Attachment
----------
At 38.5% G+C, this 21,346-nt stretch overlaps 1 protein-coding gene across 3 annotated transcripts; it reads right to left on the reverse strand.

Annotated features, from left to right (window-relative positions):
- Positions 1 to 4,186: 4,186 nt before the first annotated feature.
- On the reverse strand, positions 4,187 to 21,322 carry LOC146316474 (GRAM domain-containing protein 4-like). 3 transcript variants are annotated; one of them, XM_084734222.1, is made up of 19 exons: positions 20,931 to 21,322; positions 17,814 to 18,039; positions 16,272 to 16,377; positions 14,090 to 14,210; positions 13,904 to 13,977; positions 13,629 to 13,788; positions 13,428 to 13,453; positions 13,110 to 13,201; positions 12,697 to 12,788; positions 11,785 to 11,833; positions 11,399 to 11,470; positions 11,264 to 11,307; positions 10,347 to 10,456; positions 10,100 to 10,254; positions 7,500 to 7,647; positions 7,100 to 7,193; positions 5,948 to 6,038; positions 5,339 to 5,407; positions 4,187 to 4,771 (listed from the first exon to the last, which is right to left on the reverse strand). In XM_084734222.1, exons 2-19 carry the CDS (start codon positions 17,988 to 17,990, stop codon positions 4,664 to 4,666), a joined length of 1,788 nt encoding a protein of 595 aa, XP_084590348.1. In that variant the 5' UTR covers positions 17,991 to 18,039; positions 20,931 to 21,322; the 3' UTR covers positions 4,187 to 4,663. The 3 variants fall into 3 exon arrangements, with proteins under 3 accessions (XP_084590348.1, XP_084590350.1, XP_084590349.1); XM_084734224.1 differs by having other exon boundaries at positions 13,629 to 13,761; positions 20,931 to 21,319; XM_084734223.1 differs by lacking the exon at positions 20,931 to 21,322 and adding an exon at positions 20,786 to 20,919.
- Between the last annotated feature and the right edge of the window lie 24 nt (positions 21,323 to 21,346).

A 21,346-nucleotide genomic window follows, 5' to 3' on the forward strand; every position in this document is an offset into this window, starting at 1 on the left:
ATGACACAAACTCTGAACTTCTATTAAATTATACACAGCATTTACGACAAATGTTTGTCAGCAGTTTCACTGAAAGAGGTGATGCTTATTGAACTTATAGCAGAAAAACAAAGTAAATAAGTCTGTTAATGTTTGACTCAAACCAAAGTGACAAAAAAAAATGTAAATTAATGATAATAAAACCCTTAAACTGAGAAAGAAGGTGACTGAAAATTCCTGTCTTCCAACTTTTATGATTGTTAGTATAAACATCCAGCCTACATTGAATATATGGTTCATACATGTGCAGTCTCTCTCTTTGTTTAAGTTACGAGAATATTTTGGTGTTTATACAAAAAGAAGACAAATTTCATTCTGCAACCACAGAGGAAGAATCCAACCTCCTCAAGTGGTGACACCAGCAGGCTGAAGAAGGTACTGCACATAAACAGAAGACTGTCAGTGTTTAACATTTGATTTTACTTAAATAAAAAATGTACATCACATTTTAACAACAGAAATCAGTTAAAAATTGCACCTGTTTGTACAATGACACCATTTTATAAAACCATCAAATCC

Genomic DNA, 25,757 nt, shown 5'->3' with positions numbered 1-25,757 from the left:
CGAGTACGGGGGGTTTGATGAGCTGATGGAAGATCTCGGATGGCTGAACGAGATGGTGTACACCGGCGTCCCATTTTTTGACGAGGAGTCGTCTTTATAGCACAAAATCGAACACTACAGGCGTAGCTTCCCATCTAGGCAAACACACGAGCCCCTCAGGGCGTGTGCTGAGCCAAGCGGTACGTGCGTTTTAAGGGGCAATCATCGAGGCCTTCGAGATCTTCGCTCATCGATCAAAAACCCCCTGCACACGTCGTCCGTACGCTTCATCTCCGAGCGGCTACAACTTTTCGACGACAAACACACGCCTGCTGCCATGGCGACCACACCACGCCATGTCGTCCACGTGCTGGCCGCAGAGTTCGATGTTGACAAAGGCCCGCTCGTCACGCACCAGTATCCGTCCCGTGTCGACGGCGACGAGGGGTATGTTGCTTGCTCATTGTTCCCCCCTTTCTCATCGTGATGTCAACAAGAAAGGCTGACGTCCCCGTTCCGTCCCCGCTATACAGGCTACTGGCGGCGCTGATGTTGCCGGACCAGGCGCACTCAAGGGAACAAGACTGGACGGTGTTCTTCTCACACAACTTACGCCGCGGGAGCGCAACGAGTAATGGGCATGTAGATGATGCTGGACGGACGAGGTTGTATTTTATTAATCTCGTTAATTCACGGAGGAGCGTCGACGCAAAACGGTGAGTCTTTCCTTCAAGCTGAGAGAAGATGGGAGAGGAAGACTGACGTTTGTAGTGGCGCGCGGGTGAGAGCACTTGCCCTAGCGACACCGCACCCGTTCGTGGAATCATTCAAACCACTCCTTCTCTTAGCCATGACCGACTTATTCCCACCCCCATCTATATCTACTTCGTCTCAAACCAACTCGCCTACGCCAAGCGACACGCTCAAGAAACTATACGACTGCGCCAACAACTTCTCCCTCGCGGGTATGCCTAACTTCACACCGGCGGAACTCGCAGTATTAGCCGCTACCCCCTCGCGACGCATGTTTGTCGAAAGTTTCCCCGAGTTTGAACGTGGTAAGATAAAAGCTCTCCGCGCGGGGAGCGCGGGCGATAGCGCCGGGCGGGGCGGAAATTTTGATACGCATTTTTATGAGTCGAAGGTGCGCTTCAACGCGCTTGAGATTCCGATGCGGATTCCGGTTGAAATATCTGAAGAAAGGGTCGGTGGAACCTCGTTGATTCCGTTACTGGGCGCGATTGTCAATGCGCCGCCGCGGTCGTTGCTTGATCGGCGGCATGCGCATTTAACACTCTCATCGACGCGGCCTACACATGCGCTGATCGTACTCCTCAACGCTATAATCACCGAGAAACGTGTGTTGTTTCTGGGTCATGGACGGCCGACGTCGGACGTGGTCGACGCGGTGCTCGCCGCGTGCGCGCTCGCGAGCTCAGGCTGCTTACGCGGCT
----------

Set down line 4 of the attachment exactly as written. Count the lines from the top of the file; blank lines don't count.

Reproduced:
- On the reverse strand, positions 4,187 to 21,322 carry LOC146316474 (GRAM domain-containing protein 4-like). 3 transcript variants are annotated; one of them, XM_084734222.1, is made up of 19 exons: positions 20,931 to 21,322; positions 17,814 to 18,039; positions 16,272 to 16,377; positions 14,090 to 14,210; positions 13,904 to 13,977; positions 13,629 to 13,788; positions 13,428 to 13,453; positions 13,110 to 13,201; positions 12,697 to 12,788; positions 11,785 to 11,833; positions 11,399 to 11,470; positions 11,264 to 11,307; positions 10,347 to 10,456; positions 10,100 to 10,254; positions 7,500 to 7,647; positions 7,100 to 7,193; positions 5,948 to 6,038; positions 5,339 to 5,407; positions 4,187 to 4,771 (listed from the first exon to the last, which is right to left on the reverse strand). In XM_084734222.1, exons 2-19 carry the CDS (start codon positions 17,988 to 17,990, stop codon positions 4,664 to 4,666), a joined length of 1,788 nt encoding a protein of 595 aa, XP_084590348.1. In that variant the 5' UTR covers positions 17,991 to 18,039; positions 20,931 to 21,322; the 3' UTR covers positions 4,187 to 4,663. The 3 variants fall into 3 exon arrangements, with proteins under 3 accessions (XP_084590348.1, XP_084590350.1, XP_084590349.1); XM_084734224.1 differs by having other exon boundaries at positions 13,629 to 13,761; positions 20,931 to 21,319; XM_084734223.1 differs by lacking the exon at positions 20,931 to 21,322 and adding an exon at positions 20,786 to 20,919.